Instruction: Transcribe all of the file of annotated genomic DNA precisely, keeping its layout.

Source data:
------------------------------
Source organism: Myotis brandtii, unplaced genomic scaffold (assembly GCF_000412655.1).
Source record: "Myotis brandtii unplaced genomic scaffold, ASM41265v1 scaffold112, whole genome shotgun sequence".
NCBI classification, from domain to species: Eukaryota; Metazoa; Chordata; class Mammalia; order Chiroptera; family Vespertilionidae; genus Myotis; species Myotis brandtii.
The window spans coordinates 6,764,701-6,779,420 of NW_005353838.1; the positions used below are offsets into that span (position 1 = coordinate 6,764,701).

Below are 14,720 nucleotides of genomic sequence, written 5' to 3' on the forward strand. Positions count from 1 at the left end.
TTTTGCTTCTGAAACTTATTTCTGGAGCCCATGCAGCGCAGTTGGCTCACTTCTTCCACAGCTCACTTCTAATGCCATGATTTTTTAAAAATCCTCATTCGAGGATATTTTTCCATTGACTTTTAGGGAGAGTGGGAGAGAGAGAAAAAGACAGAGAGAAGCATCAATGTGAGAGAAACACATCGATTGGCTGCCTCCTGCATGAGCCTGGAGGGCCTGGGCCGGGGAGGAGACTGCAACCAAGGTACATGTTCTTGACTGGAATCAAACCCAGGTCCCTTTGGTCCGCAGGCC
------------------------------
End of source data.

Source organism: Myotis brandtii, unplaced genomic scaffold (assembly GCF_000412655.1).
Source record: "Myotis brandtii unplaced genomic scaffold, ASM41265v1 scaffold112, whole genome shotgun sequence".
NCBI classification, from domain to species: Eukaryota; Metazoa; Chordata; class Mammalia; order Chiroptera; family Vespertilionidae; genus Myotis; species Myotis brandtii.
The window spans coordinates 6,764,701-6,779,420 of NW_005353838.1; the positions used below are offsets into that span (position 1 = coordinate 6,764,701).

Below are 14,720 nucleotides of genomic sequence, written 5' to 3' on the forward strand. Positions count from 1 at the left end.
TTTTGCTTCTGAAACTTATTTCTGGAGCCCATGCAGCGCAGTTGGCTCACTTCTTCCACAGCTCACTTCTAATGCCATGATTTTTTAAAAATCCTCATTCGAGGATATTTTTCCATTGACTTTTAGGGAGAGTGGGAGAGAGAGAAAAAGACAGAGAGAAGCATCAATGTGAGAGAAACACATCGATTGGCTGCCTCCTGCATGAGCCTGGAGGGCCTGGGCCGGGGAGGAGACTGCAACCAAGGTACATGTTCTTGACTGGAATCAAACCCAGGTCCCTTTGGTCCGCAGGCC